1) the VPN client creats an encrypted UDP tunnel to the PIX
2) the traffic from the client to the server beyond the PIX is sent as TCP traffic thrugh the UPD tunnel that was created in step 1

All you want to know about UDP Encapsolation and beyond http://www.rfc-archive.org/getrfc.php?rfc=3948

What does this mean to you?  Not much if you are not a network admin.  Contact your ISP and make sure they are not blocking UDP encapsolation, and if they are find out if they can allow the traffic (you may need to upgrade to a buisness account)

If your PIX was setup by a CISCO rep then that end should be OK.  The Linksys router and any home software firewall should let UDP encapsolation pass (or atleast prompt you for what to do with it)  So the problem is more than likley with your ISP

eb
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Rick HobbsRETIREDCommented:
Actually, you should get an IP address from the NAT pool on the PIX.  It shouldn't be the same as the address you would get connecting to the office LAN.  Can you post your PIX config?  Just change the public IP addresses for security before posting.
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rsivanandanCommented:
>> A Second ip address that I would get at work

This tells me that the ip pool configured at pix is the same as the internal network, this is not good.

You need to have configured on the pix not to nat the connections coming back to you, typically it would be like this;

access-list nonat permit ip <corporate ip> <netmask> <vpnassignedip> netmask

nat (inside) 0 access-list nonat

Have your cisco guy check this out, if possible configuration will tells us more.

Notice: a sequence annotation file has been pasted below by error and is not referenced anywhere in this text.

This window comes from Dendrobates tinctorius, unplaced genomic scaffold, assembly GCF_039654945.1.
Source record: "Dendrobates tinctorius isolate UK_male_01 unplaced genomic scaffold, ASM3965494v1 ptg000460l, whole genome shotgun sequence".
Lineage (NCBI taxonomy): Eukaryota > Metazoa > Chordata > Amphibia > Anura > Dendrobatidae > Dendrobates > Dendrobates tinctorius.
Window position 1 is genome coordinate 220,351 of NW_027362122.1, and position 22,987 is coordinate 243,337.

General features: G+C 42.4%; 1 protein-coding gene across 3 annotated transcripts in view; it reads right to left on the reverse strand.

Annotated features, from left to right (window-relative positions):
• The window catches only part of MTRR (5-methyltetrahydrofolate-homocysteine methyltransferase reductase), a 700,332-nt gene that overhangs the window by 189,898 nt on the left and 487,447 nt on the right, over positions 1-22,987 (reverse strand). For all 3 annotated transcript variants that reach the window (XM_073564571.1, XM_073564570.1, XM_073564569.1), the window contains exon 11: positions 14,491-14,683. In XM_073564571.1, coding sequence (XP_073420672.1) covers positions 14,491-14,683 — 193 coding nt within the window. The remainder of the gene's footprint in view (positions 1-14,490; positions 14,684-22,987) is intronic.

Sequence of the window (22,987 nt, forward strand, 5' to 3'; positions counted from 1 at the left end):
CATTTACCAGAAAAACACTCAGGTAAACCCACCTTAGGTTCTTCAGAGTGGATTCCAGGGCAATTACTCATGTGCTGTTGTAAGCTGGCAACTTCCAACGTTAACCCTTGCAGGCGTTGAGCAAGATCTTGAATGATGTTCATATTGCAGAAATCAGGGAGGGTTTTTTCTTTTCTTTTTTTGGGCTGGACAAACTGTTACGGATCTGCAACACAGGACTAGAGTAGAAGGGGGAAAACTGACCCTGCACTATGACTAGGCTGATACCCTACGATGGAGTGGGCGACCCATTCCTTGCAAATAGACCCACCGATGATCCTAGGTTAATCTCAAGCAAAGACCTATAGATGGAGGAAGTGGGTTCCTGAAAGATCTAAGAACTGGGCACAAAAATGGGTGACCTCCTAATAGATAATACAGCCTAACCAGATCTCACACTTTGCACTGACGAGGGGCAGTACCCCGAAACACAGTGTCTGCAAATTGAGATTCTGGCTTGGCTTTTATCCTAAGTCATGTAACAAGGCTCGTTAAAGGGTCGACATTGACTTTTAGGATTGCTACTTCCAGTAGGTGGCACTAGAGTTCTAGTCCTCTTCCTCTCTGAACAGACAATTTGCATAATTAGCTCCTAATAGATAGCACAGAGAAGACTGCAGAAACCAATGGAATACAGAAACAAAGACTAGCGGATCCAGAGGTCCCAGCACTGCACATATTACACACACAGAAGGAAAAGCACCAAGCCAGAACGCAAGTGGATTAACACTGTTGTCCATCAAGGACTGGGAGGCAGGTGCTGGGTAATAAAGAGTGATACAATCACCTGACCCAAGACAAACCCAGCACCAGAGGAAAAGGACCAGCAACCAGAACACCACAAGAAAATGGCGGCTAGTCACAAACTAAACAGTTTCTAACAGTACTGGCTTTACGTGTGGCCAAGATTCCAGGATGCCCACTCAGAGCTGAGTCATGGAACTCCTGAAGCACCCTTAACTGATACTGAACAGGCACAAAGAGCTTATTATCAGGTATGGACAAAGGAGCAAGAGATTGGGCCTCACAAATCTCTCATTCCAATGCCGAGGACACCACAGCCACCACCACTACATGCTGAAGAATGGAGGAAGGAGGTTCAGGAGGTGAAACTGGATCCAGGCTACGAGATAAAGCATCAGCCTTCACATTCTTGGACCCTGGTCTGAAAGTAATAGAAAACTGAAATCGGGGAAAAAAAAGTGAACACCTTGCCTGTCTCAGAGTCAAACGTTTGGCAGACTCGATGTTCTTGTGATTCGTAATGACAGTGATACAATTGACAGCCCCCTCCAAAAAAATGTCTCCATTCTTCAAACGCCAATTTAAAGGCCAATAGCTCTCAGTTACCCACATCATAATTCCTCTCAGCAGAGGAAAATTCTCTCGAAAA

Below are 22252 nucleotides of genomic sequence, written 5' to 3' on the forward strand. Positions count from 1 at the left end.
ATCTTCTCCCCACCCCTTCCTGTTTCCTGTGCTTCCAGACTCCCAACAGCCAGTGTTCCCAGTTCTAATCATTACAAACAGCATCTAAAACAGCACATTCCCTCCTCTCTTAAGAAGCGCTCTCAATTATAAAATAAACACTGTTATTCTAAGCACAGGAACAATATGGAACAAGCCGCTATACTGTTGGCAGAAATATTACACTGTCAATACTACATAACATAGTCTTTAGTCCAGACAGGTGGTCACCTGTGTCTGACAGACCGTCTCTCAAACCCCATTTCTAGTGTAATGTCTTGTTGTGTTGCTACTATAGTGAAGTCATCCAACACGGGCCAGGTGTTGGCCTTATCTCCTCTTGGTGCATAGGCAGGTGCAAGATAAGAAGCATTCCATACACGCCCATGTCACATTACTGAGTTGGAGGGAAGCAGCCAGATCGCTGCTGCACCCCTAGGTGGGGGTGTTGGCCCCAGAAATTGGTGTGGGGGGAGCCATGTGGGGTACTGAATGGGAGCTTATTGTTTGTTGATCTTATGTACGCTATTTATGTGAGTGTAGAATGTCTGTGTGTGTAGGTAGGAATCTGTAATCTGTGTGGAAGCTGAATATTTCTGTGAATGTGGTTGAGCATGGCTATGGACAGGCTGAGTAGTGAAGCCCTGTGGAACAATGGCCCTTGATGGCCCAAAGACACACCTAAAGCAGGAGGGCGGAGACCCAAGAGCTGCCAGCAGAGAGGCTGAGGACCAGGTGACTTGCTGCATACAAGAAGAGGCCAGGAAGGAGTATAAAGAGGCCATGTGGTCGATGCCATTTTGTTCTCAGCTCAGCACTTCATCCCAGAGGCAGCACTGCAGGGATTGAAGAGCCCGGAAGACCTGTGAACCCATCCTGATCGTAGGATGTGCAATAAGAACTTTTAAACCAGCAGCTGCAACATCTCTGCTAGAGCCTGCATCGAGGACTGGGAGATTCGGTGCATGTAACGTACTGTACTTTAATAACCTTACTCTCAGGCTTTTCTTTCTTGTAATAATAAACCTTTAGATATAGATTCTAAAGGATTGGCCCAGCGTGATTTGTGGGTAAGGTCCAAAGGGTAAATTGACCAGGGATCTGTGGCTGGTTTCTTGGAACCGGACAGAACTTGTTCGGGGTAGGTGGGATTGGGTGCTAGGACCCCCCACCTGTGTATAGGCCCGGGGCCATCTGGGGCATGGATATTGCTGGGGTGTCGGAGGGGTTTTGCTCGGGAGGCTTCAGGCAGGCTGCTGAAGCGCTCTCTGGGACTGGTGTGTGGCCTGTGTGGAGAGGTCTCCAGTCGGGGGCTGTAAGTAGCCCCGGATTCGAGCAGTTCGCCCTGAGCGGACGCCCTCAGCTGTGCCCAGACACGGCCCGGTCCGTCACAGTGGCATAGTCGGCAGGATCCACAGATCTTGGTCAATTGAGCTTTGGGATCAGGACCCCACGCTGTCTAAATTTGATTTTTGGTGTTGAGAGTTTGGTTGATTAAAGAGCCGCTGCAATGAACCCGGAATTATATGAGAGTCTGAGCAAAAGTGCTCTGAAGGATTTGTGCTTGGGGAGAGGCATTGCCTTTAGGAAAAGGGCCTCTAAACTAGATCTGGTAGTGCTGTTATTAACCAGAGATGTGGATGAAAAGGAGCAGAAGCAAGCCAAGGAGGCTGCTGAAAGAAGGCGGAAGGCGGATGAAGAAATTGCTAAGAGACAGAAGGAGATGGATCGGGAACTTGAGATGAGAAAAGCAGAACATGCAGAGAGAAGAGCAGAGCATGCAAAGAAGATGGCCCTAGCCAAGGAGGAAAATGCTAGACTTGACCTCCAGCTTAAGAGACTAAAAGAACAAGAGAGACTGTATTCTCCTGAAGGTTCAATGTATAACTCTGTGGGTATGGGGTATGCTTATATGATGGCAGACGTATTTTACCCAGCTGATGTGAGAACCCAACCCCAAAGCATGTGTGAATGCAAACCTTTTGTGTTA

Cheers,
Rajesh
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just-one-itCommented:
From a user point of view, I don't think there is much you can do.  You will need to know how the network is configured.  You will also need access to the pix configuration, in order to find out how its configured and fix any problems.  Any more info you could provide about the way your network is configured would be helpful.
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Erik BjersPrincipal Systems AdministratorCommented:
"This tells me that the ip pool configured at pix is the same as the internal network, this is not good."  I disagree.  When you connect to the VPN you want to get an IP in the same subnet as the network you are connecting to, otherwise you need routing.  If you are getting an IP "That I would Get a t work" that tells me you are getting an IP that is in the same subnet.

The whole focus of my job is VPN with CISCO equipment and all my clients get IP addresses in the same network/ subnet as my main network.

EVERY TIME I came across the problem you mentioned it was because a firewall between the end user and the VPN device (PIX in your case) was blocking UDP encapsolation.  More than likley this is on the ISP, call the ISP get a top level teck (one who knows what he's talking about) and ask if UDP encapsolation is allowed to pass, and if it's not how do you get it to pass (i.e. upgrade your account).

eb
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Erik BjersPrincipal Systems AdministratorCommented:
Did you get it working?